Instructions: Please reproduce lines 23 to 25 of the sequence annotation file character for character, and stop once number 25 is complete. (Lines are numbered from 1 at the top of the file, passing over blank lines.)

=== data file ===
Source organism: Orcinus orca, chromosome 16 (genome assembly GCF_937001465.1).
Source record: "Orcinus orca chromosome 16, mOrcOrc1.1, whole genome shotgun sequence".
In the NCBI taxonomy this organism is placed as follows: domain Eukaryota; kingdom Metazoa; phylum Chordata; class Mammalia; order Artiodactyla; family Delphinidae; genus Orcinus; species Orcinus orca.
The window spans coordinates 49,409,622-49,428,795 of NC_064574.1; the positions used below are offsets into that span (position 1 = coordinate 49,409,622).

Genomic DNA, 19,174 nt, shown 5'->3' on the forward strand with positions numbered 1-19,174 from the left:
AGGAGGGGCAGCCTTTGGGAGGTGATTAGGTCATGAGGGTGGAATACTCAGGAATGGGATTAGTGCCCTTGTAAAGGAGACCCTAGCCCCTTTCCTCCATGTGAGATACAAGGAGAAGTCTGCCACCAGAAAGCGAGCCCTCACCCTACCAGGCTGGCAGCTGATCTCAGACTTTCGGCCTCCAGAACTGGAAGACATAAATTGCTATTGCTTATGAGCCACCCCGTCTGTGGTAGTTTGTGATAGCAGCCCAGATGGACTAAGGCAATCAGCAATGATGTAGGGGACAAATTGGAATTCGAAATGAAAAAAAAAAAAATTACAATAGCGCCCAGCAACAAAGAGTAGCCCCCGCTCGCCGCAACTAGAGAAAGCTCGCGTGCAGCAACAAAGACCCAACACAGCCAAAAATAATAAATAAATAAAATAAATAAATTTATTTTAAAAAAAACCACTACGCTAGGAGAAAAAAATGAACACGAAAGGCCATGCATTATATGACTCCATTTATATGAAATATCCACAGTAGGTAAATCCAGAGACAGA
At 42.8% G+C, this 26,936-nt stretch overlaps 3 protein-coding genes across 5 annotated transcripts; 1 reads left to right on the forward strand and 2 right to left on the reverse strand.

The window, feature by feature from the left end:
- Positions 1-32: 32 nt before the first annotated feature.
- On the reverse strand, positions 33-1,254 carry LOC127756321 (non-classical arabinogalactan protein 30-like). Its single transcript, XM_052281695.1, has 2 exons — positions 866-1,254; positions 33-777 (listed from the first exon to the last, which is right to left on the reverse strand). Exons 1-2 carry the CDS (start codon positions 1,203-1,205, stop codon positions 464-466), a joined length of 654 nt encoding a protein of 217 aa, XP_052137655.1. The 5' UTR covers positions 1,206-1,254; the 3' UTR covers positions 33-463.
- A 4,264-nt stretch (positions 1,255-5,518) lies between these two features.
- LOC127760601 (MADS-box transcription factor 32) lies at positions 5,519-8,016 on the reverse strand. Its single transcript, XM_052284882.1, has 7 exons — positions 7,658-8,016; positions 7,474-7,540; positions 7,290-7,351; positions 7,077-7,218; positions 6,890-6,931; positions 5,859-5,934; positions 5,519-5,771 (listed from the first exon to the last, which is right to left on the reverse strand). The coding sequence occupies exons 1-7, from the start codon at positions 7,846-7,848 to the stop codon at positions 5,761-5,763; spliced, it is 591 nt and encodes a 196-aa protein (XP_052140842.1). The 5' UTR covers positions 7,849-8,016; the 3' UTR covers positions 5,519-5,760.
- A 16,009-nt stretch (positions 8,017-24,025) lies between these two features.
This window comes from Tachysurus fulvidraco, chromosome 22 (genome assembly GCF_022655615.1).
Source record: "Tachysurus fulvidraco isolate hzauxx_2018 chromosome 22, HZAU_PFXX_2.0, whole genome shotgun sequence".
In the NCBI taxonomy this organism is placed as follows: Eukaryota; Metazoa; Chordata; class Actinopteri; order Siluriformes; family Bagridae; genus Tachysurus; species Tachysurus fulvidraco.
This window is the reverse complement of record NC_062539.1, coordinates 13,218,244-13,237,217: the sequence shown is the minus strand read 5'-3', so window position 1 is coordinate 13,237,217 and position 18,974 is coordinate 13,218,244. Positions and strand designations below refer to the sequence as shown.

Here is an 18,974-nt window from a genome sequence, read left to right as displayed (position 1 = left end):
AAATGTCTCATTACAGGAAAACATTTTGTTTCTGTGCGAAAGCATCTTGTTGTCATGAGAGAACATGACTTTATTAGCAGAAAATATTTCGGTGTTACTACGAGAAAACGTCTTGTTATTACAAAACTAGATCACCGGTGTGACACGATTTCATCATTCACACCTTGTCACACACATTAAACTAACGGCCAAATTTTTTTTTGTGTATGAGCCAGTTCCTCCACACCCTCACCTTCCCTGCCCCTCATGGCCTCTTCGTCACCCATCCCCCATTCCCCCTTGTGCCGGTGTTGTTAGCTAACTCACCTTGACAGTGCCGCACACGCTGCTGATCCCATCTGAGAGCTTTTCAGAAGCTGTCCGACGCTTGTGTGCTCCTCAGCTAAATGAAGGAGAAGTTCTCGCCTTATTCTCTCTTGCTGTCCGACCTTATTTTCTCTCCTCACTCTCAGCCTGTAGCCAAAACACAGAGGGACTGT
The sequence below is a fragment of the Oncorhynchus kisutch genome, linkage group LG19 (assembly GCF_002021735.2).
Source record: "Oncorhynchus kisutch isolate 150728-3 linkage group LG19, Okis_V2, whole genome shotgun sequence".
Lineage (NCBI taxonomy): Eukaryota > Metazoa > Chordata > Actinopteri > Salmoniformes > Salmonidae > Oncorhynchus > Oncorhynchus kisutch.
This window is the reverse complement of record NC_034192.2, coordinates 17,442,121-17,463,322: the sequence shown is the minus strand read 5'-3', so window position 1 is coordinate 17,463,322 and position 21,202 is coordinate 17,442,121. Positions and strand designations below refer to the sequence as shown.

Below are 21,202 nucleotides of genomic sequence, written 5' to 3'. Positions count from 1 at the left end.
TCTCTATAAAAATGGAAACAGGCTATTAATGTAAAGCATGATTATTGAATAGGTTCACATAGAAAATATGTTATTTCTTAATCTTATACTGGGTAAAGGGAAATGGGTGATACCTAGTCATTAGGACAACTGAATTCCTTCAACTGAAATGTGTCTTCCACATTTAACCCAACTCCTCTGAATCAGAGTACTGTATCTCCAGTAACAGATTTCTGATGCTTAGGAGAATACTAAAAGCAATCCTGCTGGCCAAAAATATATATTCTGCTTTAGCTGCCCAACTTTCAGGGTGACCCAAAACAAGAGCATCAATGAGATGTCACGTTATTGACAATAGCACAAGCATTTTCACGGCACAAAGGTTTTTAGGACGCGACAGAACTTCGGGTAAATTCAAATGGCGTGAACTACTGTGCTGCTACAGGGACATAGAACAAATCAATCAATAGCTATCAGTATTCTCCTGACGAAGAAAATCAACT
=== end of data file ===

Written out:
This window is the reverse complement of record NC_034192.2, coordinates 17,442,121-17,463,322: the sequence shown is the minus strand read 5'-3', so window position 1 is coordinate 17,463,322 and position 21,202 is coordinate 17,442,121. Positions and strand designations below refer to the sequence as shown.

Below are 21,202 nucleotides of genomic sequence, written 5' to 3'. Positions count from 1 at the left end.
TCTCTATAAAAATGGAAACAGGCTATTAATGTAAAGCATGATTATTGAATAGGTTCACATAGAAAATATGTTATTTCTTAATCTTATACTGGGTAAAGGGAAATGGGTGATACCTAGTCATTAGGACAACTGAATTCCTTCAACTGAAATGTGTCTTCCACATTTAACCCAACTCCTCTGAATCAGAGTACTGTATCTCCAGTAACAGATTTCTGATGCTTAGGAGAATACTAAAAGCAATCCTGCTGGCCAAAAATATATATTCTGCTTTAGCTGCCCAACTTTCAGGGTGACCCAAAACAAGAGCATCAATGAGATGTCACGTTATTGACAATAGCACAAGCATTTTCACGGCACAAAGGTTTTTAGGACGCGACAGAACTTCGGGTAAATTCAAATGGCGTGAACTACTGTGCTGCTACAGGGACATAGAACAAATCAATCAATAGCTATCAGTATTCTCCTGACGAAGAAAATCAACT